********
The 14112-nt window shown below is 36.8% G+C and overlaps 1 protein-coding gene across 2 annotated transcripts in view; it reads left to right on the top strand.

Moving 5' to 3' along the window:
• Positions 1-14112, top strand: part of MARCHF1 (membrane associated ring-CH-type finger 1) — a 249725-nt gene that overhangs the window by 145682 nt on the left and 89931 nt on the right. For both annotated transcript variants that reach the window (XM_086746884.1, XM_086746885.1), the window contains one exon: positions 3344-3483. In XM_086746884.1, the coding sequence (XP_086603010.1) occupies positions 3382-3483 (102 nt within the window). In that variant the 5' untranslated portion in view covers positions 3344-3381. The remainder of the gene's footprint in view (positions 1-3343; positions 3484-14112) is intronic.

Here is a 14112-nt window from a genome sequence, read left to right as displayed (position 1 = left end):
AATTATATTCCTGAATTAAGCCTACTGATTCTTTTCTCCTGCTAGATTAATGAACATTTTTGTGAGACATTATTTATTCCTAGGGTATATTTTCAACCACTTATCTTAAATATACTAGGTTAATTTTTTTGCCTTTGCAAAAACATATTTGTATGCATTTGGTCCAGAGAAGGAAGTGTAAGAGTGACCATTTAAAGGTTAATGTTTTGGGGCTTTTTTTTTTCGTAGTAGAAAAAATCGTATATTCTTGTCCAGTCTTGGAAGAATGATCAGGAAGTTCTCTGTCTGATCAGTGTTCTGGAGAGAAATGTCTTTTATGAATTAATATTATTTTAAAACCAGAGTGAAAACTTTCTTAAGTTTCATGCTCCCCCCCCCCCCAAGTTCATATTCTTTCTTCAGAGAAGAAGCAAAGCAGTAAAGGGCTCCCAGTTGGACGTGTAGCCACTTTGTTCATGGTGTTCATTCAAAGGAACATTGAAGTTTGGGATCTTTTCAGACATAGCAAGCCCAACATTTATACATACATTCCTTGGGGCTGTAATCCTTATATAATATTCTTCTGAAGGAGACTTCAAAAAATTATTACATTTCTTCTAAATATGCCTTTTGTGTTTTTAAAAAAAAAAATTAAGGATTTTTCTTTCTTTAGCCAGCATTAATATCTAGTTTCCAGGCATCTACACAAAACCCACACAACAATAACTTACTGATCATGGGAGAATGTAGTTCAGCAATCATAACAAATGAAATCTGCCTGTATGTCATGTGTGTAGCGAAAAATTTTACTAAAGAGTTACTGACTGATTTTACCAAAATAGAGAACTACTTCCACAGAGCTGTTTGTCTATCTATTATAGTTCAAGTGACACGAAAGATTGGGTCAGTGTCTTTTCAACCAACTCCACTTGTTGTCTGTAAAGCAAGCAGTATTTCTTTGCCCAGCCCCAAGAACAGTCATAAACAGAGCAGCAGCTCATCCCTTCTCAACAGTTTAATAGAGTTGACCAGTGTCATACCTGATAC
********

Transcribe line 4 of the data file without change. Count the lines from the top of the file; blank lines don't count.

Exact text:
Here is a 14112-nt window from a genome sequence, read left to right as displayed (position 1 = left end):